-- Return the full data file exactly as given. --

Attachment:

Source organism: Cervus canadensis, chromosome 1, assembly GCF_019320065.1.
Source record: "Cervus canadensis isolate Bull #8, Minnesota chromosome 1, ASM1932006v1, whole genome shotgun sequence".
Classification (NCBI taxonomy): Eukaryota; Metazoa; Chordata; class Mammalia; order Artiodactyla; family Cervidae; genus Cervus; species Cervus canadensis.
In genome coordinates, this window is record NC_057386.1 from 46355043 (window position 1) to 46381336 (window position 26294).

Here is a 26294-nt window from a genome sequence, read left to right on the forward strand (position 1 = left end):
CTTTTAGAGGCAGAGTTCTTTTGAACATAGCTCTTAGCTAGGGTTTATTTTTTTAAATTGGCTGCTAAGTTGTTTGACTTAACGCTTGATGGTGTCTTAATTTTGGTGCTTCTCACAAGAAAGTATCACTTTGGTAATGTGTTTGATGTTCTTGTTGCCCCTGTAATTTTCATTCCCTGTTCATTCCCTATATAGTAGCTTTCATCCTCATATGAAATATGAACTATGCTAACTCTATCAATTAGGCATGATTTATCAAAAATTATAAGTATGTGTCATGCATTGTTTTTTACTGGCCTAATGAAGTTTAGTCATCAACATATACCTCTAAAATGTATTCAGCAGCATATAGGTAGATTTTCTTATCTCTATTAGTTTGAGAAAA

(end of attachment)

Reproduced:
Source organism: Cervus canadensis, chromosome 1, assembly GCF_019320065.1.
Source record: "Cervus canadensis isolate Bull #8, Minnesota chromosome 1, ASM1932006v1, whole genome shotgun sequence".
Classification (NCBI taxonomy): Eukaryota; Metazoa; Chordata; class Mammalia; order Artiodactyla; family Cervidae; genus Cervus; species Cervus canadensis.
In genome coordinates, this window is record NC_057386.1 from 46355043 (window position 1) to 46381336 (window position 26294).

Here is a 26294-nt window from a genome sequence, read left to right on the forward strand (position 1 = left end):
CTTTTAGAGGCAGAGTTCTTTTGAACATAGCTCTTAGCTAGGGTTTATTTTTTTAAATTGGCTGCTAAGTTGTTTGACTTAACGCTTGATGGTGTCTTAATTTTGGTGCTTCTCACAAGAAAGTATCACTTTGGTAATGTGTTTGATGTTCTTGTTGCCCCTGTAATTTTCATTCCCTGTTCATTCCCTATATAGTAGCTTTCATCCTCATATGAAATATGAACTATGCTAACTCTATCAATTAGGCATGATTTATCAAAAATTATAAGTATGTGTCATGCATTGTTTTTTACTGGCCTAATGAAGTTTAGTCATCAACATATACCTCTAAAATGTATTCAGCAGCATATAGGTAGATTTTCTTATCTCTATTAGTTTGAGAAAA